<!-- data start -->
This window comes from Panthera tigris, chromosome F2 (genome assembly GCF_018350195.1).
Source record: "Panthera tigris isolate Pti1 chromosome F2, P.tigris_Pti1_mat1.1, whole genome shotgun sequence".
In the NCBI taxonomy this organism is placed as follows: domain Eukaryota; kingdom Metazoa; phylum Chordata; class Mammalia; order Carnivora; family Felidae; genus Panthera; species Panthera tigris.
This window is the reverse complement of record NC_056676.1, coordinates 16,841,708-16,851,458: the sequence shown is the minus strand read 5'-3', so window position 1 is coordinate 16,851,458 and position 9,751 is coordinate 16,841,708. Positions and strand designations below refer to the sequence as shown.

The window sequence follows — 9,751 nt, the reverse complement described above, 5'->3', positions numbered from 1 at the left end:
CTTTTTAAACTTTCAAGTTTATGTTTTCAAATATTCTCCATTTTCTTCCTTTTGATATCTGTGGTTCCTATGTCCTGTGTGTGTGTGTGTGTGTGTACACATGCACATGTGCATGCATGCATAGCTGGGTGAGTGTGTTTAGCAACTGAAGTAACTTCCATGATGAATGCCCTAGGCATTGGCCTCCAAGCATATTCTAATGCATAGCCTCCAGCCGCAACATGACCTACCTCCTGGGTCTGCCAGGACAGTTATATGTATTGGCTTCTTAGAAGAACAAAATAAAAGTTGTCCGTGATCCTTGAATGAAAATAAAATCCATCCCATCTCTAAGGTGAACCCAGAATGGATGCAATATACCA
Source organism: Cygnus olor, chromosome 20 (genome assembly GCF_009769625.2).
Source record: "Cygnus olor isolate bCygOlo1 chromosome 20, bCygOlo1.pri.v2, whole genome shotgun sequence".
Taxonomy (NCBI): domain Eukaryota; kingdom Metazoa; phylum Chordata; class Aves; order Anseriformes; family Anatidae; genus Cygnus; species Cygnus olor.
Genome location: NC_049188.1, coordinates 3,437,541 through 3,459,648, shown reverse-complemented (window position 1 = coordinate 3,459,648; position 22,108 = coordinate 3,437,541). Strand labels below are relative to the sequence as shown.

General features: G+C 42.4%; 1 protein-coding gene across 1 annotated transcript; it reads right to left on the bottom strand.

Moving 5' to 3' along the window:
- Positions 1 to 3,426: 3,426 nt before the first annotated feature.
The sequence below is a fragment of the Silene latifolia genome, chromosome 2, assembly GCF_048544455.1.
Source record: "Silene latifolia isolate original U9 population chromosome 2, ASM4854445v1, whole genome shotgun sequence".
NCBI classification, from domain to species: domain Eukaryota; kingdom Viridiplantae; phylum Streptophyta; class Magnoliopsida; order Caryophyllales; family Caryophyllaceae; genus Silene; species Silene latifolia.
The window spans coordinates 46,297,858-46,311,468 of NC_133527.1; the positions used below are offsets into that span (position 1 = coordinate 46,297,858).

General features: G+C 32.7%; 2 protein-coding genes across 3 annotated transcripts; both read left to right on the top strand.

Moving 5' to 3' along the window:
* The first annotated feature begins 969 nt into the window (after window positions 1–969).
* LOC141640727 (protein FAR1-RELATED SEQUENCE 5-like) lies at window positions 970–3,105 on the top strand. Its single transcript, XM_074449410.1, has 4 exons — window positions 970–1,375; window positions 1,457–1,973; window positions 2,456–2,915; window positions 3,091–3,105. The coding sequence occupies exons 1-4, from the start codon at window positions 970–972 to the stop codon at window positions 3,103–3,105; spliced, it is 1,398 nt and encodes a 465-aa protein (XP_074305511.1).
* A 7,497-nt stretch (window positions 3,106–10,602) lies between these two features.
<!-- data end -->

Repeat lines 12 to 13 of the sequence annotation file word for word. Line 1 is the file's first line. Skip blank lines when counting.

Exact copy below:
Moving 5' to 3' along the window:
- Positions 1 to 3,426: 3,426 nt before the first annotated feature.